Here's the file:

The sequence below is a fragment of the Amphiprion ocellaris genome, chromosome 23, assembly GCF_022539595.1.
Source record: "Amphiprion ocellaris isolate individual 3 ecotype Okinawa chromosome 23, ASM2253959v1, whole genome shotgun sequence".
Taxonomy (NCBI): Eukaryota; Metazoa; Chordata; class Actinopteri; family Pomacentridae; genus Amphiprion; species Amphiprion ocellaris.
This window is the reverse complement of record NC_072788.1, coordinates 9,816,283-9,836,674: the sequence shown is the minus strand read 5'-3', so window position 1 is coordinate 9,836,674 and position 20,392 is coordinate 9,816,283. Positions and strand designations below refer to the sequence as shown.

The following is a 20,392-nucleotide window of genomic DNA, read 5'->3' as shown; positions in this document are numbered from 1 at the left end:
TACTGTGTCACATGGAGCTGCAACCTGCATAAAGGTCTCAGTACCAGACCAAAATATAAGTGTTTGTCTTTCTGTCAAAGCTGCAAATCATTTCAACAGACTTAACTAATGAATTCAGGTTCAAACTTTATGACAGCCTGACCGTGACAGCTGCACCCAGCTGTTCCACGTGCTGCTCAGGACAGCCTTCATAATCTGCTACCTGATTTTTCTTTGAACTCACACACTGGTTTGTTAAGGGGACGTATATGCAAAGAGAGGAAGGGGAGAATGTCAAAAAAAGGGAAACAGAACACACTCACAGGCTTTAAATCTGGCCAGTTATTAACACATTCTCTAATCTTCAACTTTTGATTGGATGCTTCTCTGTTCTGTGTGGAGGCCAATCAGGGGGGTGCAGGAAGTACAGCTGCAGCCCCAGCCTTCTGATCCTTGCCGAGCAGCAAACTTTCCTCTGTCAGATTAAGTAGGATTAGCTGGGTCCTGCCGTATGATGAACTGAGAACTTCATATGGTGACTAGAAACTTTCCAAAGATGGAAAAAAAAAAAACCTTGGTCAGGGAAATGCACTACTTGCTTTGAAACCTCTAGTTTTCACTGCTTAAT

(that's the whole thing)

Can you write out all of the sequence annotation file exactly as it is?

The sequence below is a fragment of the Amphiprion ocellaris genome, chromosome 23, assembly GCF_022539595.1.
Source record: "Amphiprion ocellaris isolate individual 3 ecotype Okinawa chromosome 23, ASM2253959v1, whole genome shotgun sequence".
Taxonomy (NCBI): Eukaryota; Metazoa; Chordata; class Actinopteri; family Pomacentridae; genus Amphiprion; species Amphiprion ocellaris.
This window is the reverse complement of record NC_072788.1, coordinates 9,816,283-9,836,674: the sequence shown is the minus strand read 5'-3', so window position 1 is coordinate 9,836,674 and position 20,392 is coordinate 9,816,283. Positions and strand designations below refer to the sequence as shown.

The following is a 20,392-nucleotide window of genomic DNA, read 5'->3' as shown; positions in this document are numbered from 1 at the left end:
TACTGTGTCACATGGAGCTGCAACCTGCATAAAGGTCTCAGTACCAGACCAAAATATAAGTGTTTGTCTTTCTGTCAAAGCTGCAAATCATTTCAACAGACTTAACTAATGAATTCAGGTTCAAACTTTATGACAGCCTGACCGTGACAGCTGCACCCAGCTGTTCCACGTGCTGCTCAGGACAGCCTTCATAATCTGCTACCTGATTTTTCTTTGAACTCACACACTGGTTTGTTAAGGGGACGTATATGCAAAGAGAGGAAGGGGAGAATGTCAAAAAAAGGGAAACAGAACACACTCACAGGCTTTAAATCTGGCCAGTTATTAACACATTCTCTAATCTTCAACTTTTGATTGGATGCTTCTCTGTTCTGTGTGGAGGCCAATCAGGGGGGTGCAGGAAGTACAGCTGCAGCCCCAGCCTTCTGATCCTTGCCGAGCAGCAAACTTTCCTCTGTCAGATTAAGTAGGATTAGCTGGGTCCTGCCGTATGATGAACTGAGAACTTCATATGGTGACTAGAAACTTTCCAAAGATGGAAAAAAAAAAAACCTTGGTCAGGGAAATGCACTACTTGCTTTGAAACCTCTAGTTTTCACTGCTTAAT